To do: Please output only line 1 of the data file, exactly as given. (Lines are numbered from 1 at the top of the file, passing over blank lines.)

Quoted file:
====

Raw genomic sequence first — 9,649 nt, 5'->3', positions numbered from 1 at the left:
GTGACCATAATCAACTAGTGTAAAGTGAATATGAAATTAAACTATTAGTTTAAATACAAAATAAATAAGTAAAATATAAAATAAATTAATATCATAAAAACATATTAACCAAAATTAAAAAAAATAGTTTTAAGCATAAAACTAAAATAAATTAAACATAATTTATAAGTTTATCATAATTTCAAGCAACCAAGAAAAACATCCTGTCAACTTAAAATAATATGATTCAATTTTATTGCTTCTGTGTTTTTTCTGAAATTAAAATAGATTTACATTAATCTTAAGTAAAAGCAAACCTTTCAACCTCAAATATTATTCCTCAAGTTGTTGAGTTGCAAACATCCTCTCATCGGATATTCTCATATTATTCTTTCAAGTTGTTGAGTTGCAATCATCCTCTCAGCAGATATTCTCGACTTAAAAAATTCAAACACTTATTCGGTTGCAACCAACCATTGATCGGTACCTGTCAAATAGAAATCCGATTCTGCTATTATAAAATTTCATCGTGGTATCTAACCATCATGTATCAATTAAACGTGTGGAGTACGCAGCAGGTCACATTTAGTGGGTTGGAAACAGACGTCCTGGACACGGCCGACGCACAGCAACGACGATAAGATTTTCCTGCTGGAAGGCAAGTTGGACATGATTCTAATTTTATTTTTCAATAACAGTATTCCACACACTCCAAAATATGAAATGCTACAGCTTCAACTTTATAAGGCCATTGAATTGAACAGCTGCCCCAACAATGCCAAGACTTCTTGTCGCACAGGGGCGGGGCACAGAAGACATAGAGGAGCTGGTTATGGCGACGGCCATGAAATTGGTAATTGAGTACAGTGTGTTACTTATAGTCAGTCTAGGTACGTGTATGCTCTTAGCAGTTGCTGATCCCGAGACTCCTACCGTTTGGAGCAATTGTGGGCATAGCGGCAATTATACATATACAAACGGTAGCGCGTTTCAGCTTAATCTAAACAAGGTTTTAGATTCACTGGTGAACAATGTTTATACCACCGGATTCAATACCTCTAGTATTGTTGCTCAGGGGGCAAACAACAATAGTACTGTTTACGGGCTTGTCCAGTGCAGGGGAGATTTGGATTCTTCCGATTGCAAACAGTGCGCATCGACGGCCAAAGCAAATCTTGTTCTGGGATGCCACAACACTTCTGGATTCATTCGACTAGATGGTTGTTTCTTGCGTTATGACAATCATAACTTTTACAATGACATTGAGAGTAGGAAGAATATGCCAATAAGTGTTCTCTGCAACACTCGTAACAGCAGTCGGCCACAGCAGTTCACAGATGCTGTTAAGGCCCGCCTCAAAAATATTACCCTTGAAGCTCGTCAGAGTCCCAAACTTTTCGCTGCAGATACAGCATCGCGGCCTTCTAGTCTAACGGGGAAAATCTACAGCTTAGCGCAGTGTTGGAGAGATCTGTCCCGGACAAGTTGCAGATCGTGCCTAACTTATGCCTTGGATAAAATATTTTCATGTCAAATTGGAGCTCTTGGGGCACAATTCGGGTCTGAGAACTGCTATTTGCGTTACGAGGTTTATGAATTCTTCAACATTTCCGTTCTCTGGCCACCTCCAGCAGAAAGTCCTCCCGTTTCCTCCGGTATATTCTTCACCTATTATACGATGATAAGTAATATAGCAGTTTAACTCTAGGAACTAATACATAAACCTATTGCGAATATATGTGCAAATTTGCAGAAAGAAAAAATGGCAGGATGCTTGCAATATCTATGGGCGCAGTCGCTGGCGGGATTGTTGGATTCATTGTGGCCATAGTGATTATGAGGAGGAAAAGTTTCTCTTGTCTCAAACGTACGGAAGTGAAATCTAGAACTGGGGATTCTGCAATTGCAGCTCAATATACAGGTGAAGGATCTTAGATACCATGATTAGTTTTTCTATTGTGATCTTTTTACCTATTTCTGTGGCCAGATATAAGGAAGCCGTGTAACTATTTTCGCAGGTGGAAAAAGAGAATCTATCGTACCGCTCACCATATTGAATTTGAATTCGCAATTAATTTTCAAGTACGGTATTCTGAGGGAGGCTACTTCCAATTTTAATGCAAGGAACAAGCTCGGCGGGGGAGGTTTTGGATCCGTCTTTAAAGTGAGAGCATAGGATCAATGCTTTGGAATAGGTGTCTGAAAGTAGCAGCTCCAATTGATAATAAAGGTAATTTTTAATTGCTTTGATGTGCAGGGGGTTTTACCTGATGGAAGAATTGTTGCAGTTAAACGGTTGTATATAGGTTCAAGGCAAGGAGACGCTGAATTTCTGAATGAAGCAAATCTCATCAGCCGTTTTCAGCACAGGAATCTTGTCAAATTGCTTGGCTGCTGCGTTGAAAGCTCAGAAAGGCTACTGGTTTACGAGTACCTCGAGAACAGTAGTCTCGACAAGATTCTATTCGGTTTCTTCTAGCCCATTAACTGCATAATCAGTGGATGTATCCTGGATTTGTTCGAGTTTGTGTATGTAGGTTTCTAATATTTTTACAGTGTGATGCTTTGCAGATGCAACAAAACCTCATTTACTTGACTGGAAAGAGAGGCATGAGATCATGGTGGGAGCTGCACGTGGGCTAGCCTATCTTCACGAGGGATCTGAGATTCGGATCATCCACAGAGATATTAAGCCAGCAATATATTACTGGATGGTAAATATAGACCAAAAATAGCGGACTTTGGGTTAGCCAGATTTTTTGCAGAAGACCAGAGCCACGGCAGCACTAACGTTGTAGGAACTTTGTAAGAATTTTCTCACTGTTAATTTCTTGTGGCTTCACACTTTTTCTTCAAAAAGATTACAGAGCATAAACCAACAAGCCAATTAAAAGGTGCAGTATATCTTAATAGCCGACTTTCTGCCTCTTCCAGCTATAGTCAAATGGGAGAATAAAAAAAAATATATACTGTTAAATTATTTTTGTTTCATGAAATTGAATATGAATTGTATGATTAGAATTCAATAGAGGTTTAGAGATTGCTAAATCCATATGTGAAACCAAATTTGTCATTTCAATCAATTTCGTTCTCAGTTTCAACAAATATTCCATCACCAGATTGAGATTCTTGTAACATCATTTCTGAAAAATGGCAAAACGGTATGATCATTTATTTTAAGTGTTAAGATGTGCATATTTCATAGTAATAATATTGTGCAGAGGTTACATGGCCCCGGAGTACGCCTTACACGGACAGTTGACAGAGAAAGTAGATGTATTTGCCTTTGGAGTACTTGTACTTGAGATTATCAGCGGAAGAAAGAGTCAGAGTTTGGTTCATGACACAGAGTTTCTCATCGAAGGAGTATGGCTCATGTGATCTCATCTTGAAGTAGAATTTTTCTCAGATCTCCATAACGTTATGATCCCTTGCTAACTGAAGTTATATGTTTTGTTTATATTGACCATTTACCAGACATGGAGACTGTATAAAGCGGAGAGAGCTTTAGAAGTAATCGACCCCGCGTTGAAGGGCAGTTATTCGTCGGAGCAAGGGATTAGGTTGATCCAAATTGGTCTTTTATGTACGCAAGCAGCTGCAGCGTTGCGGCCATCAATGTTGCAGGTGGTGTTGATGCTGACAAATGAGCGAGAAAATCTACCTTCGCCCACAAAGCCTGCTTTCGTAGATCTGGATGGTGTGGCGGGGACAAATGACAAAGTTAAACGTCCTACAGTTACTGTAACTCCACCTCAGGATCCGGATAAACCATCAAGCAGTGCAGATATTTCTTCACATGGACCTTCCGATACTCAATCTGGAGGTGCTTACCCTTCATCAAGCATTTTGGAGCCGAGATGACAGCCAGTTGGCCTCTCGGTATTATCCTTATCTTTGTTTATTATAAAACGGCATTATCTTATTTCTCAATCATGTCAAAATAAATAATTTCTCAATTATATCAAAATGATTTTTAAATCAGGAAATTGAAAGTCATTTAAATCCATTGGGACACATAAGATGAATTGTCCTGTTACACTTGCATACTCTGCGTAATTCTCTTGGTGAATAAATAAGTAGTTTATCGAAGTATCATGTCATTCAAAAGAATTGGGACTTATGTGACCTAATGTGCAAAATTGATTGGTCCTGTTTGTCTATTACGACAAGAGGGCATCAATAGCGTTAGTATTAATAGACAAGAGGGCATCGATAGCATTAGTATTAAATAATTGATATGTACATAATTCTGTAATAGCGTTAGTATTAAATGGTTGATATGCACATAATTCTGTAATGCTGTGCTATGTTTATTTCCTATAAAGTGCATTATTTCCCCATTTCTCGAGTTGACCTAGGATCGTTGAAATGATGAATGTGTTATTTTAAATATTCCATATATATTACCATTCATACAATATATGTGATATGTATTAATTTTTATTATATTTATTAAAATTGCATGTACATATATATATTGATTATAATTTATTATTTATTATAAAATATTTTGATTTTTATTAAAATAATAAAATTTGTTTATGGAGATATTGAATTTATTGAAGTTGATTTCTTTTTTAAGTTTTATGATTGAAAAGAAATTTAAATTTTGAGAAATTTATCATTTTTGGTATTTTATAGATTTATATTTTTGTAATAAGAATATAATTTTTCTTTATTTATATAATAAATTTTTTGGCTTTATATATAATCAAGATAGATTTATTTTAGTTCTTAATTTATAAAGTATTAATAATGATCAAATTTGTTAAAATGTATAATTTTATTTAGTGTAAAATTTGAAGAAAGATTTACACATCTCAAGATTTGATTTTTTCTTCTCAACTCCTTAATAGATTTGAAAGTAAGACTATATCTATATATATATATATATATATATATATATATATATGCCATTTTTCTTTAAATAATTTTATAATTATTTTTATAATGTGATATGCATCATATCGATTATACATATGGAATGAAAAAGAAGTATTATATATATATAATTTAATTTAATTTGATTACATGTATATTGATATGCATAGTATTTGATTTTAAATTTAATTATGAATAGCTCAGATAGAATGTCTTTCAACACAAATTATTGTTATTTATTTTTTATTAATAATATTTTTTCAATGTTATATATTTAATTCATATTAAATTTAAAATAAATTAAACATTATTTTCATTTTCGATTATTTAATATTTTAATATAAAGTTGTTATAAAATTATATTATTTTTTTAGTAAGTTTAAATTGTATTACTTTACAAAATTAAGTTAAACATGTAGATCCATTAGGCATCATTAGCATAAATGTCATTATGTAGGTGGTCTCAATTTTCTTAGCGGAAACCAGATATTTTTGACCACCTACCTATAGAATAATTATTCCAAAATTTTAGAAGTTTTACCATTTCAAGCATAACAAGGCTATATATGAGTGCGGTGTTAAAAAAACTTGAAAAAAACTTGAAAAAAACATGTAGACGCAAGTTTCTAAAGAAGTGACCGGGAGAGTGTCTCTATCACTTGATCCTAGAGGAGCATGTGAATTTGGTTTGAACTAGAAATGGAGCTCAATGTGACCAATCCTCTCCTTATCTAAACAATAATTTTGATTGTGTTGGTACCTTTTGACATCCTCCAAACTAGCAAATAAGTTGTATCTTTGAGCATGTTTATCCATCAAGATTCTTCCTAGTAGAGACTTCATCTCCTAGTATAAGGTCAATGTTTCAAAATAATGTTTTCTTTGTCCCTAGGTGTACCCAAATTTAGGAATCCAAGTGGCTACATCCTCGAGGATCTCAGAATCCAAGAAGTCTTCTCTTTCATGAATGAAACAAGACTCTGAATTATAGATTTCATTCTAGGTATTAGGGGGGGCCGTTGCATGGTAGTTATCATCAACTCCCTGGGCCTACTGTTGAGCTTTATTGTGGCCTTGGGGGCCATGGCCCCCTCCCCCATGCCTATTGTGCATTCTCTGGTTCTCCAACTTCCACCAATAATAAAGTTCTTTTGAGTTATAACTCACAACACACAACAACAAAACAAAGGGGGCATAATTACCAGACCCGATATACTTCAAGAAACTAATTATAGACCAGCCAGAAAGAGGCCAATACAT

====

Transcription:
Raw genomic sequence first — 9,649 nt, 5'->3', positions numbered from 1 at the left: